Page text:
KABUL KABAB HOUSE
247 Post Ave., Westbury
SERVICE: Knowledgeable and friendly
AMBIENCE: Exotic fare in a bright, cheery, family-friendly setting
ESSENTIALS: Open from 11:30 a.m. to 10 p.m. Sunday to Thursday, to 11 p.m. Friday and Saturday. Wheelchair accessible, takeout available, cash only, no liquor, public parking lot in back.
There’s no mystery about what you are going to find at Kabul Kabab, which opened in August across Post Avenue from The Space at Westbury theater: The place serves kebabs, made in the Afghan style. Which is a very good thing since Afghans are masters of spit-roasted meat.
Kebabs are front and center not only on the menu but in the layout. Passing from street to the dining room you skirt a glassed-in area that houses an enormous grill across which are laid dozens of flat skewers threaded with all manner of meat and turned periodically until they achieve maximum flavor and succulence.
It’s a young establishment, but the cooking here is expert: This is the second restaurant from Abdul Mosaver, who also owns the 28-year-old Kabul Kabab on Main Street in Flushing. Both establishments are halal.
The family noted the eastward migration of Afghan, Persian, Indian and Pakistani families from Queens to Long Island, said Mosaver’s son, Omar, who runs the Westbury location. “And we decided to follow them.” He said that while Afghan cuisine has some similarities to those of the subcontinent, “it is a lot more straightforward.” Indian food, with its powerful spices, can be polarizing, he said. “With Afghan cooking, you’ve got to like cumin, but that’s pretty much it. If you like grilled meat and rice, you are going to like Afghan food.” Truth.
Certainly you cannot go wrong with meat here. Lamb chops are stout and full of flavor. The koobideh kebab, made from spiced ground beef, bears the mark of practiced fingers that have created ridges to get crispy, depressions to trap juice. Both the beef barg (cut from a flat-iron steak) and the lamb tikka kebabs pack more of a punch than boneless meat usually does.
Even boneless white-meat chicken emerges from the grill improbably tender, juicy, flavorful, but bird lovers should order the jojeh kebab, Persian in origin, in which pieces of bone-in Cornish hen are skewered and gloriously burnished.
Every kebab comes with rice, another area of Afghan mastery. White rice, fluffy in the aggregate though each impossibly long grain remains separate, is a perfect blank canvas for absorbing kebab runoff. The brown rice has been seasoned with onion, cumin and cardamom, and should dispel any prejudice you may have developed against the virtuous but often unexciting grain. On weekends, “green” rice is made by tossing white rice with fresh dill.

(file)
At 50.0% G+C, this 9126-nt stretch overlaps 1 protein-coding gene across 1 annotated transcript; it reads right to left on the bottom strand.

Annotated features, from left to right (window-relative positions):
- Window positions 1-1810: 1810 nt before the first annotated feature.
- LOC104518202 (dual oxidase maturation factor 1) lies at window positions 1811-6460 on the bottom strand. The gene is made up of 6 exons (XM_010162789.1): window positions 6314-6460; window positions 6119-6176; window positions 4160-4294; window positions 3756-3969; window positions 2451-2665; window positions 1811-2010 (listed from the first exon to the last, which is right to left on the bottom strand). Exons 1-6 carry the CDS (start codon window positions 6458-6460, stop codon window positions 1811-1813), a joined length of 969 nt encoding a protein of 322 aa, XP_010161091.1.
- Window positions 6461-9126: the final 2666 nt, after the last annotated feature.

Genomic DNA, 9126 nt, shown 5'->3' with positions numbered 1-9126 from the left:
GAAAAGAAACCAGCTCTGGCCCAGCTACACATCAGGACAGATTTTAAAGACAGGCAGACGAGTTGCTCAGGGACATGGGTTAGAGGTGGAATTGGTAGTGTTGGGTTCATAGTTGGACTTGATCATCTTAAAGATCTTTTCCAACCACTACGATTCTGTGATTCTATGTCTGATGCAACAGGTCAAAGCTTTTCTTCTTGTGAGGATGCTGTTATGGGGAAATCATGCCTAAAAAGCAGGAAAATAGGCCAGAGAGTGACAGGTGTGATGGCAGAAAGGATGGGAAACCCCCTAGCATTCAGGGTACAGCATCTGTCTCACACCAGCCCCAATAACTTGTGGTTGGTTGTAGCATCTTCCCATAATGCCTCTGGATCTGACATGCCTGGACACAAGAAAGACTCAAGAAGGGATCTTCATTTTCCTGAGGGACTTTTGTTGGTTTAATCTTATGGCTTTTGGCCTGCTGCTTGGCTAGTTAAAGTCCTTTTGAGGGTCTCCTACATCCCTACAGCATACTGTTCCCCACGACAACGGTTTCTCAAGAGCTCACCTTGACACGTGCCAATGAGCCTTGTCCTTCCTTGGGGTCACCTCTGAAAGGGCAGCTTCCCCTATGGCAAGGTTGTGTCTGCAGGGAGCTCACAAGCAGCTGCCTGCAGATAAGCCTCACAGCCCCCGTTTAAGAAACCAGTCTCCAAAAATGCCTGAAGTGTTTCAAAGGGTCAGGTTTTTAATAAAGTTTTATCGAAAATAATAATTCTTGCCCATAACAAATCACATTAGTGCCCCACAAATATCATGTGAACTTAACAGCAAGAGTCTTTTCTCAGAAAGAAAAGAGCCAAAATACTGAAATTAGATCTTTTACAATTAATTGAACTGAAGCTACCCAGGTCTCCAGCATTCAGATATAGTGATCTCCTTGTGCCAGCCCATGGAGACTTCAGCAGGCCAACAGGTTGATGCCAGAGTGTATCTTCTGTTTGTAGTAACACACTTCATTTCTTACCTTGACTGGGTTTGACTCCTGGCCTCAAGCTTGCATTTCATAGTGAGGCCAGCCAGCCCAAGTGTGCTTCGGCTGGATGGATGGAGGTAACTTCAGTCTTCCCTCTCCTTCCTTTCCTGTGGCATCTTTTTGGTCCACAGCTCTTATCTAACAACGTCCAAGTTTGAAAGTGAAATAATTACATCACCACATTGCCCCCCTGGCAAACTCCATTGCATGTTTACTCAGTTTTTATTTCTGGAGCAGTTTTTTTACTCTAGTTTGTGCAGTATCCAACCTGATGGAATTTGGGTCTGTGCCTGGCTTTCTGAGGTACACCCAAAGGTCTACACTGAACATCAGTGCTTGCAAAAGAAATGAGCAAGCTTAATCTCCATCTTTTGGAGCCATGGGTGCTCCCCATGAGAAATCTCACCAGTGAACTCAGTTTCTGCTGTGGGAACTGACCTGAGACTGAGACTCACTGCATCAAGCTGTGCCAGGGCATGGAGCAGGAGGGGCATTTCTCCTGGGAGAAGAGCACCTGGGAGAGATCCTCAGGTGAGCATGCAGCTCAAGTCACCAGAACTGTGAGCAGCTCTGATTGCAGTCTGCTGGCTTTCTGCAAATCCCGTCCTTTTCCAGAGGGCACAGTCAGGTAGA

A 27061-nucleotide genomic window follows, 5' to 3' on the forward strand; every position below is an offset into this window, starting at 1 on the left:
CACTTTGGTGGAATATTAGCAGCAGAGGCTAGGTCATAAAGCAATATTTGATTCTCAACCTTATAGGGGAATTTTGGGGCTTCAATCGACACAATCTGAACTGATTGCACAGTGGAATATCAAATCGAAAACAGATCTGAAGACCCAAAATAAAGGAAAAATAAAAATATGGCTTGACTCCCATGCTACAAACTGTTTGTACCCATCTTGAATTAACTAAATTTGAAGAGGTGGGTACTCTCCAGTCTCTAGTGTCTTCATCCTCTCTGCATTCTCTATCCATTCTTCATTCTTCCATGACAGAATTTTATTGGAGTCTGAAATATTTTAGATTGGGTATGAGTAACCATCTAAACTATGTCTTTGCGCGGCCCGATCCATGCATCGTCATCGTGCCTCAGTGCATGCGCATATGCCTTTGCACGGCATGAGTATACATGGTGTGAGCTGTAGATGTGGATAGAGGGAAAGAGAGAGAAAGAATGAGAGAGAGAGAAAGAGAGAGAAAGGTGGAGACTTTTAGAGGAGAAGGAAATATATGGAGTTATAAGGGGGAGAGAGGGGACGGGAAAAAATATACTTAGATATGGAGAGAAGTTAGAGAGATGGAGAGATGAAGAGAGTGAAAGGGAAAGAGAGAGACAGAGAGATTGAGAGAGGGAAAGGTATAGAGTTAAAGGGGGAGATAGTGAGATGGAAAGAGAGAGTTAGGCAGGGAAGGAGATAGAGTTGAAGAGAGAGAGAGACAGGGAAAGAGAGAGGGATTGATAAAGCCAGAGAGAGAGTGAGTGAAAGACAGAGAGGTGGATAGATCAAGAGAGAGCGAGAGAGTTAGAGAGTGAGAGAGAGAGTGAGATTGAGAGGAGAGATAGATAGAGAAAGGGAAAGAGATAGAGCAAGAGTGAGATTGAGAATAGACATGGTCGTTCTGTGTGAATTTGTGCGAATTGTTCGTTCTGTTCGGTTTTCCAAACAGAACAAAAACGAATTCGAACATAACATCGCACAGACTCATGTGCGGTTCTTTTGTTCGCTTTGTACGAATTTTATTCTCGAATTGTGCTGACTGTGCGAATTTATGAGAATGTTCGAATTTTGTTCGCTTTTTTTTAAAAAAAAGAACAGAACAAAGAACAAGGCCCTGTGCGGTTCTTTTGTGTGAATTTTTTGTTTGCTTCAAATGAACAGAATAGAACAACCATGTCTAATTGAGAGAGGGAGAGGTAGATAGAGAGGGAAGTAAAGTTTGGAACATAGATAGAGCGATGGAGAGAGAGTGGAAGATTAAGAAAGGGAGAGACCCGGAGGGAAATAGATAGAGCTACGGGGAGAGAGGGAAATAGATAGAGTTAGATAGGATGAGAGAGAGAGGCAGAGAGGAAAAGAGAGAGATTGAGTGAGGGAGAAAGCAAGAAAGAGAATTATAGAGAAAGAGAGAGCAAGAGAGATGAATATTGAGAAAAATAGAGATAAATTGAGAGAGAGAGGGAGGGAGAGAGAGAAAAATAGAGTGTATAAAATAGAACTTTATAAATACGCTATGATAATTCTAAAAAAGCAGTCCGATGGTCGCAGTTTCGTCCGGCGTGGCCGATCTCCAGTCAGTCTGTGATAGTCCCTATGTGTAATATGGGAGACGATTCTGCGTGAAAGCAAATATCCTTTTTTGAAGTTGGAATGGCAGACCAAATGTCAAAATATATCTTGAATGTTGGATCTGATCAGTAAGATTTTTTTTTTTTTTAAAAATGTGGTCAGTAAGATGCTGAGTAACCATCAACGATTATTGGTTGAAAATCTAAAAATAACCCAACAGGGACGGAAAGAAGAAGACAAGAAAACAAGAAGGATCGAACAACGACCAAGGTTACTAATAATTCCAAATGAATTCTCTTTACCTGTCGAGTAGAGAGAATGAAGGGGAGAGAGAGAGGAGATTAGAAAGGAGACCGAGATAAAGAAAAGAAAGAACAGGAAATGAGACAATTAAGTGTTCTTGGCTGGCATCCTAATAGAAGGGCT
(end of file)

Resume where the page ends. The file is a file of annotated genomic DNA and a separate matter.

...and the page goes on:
Two sauces grace the table at Kabul Kabab, either one of which will take your kebab to the next level: the suave white sauce, which was probably invented in New York by an anonymous halal street cart operator, is what ranch dressing dreams of becoming when it grows up. At the other end of the spectrum is chatni, a spicy green cilantro-chili sauce that is deepened with some ground walnuts.
When compared with the kebabs, the lamb shank, not grilled, but braised in a tomato sauce, was wan and monotone.
As you await your kebabs, don’t pass up the standout starters. Omar’s mother, Yasamine Mosaver, presides over the kitchen. It was her idea to elevate the golden lentil soup with tiny shards of fried pita. The sambosas, triangular turnovers filled with ground beef and chickpeas, are fried to an exquisite crispness.
Neither hummus nor babaganoush is traditional in Afghanistan, and they feel obligatory here. Instead, go for the kashk badenjan dip, a mashed marriage of eggplant and tomato that deserves better bread than the perfunctory pita it is served with.
Kabul Kabab’s dining room evokes exoticism without wallowing in it. One wall is dominated by a colorful, handmade quilt Yasamina bought in India; Moorish-style tile work (which really comes into its own in the restroom) and perforated copper pendant lamps call to mind a North African souk. The one identifiable Afghan element here is a rendering, painted by Omar’s sister Homaira, of the iconic photograph of the green-eyed Afghan girl that graced the cover of National Geographic Magazine in 1985. The intriguing yet approachable cooking at Kabul Kabab is still another example of the culture’s beauty.